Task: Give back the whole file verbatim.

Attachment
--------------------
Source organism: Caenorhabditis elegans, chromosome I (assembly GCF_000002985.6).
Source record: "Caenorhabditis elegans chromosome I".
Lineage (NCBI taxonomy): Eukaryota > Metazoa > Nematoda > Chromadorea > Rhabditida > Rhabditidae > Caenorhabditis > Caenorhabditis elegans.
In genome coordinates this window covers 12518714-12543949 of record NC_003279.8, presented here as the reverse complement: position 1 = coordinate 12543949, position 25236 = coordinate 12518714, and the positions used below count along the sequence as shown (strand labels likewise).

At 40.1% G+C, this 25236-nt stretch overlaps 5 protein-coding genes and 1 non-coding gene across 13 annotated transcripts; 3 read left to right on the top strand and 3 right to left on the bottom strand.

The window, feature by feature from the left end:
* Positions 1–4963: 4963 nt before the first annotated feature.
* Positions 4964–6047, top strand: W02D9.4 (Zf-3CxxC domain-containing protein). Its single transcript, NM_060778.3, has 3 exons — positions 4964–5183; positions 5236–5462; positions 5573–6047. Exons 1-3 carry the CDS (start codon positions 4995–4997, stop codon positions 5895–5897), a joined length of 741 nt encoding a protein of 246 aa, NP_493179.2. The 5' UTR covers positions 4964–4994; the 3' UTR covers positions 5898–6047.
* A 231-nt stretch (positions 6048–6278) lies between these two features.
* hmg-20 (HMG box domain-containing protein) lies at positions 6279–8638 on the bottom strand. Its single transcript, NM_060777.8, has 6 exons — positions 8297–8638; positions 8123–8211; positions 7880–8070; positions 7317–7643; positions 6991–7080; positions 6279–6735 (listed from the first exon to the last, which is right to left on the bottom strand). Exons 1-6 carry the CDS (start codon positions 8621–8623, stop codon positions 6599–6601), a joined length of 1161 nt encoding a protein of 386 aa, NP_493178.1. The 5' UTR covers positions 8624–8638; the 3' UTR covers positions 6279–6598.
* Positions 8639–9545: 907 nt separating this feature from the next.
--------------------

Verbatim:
Source organism: Caenorhabditis elegans, chromosome I (assembly GCF_000002985.6).
Source record: "Caenorhabditis elegans chromosome I".
Lineage (NCBI taxonomy): Eukaryota > Metazoa > Nematoda > Chromadorea > Rhabditida > Rhabditidae > Caenorhabditis > Caenorhabditis elegans.
In genome coordinates this window covers 12518714-12543949 of record NC_003279.8, presented here as the reverse complement: position 1 = coordinate 12543949, position 25236 = coordinate 12518714, and the positions used below count along the sequence as shown (strand labels likewise).

At 40.1% G+C, this 25236-nt stretch overlaps 5 protein-coding genes and 1 non-coding gene across 13 annotated transcripts; 3 read left to right on the top strand and 3 right to left on the bottom strand.

The window, feature by feature from the left end:
* Positions 1–4963: 4963 nt before the first annotated feature.
* Positions 4964–6047, top strand: W02D9.4 (Zf-3CxxC domain-containing protein). Its single transcript, NM_060778.3, has 3 exons — positions 4964–5183; positions 5236–5462; positions 5573–6047. Exons 1-3 carry the CDS (start codon positions 4995–4997, stop codon positions 5895–5897), a joined length of 741 nt encoding a protein of 246 aa, NP_493179.2. The 5' UTR covers positions 4964–4994; the 3' UTR covers positions 5898–6047.
* A 231-nt stretch (positions 6048–6278) lies between these two features.
* hmg-20 (HMG box domain-containing protein) lies at positions 6279–8638 on the bottom strand. Its single transcript, NM_060777.8, has 6 exons — positions 8297–8638; positions 8123–8211; positions 7880–8070; positions 7317–7643; positions 6991–7080; positions 6279–6735 (listed from the first exon to the last, which is right to left on the bottom strand). Exons 1-6 carry the CDS (start codon positions 8621–8623, stop codon positions 6599–6601), a joined length of 1161 nt encoding a protein of 386 aa, NP_493178.1. The 5' UTR covers positions 8624–8638; the 3' UTR covers positions 6279–6598.
* Positions 8639–9545: 907 nt separating this feature from the next.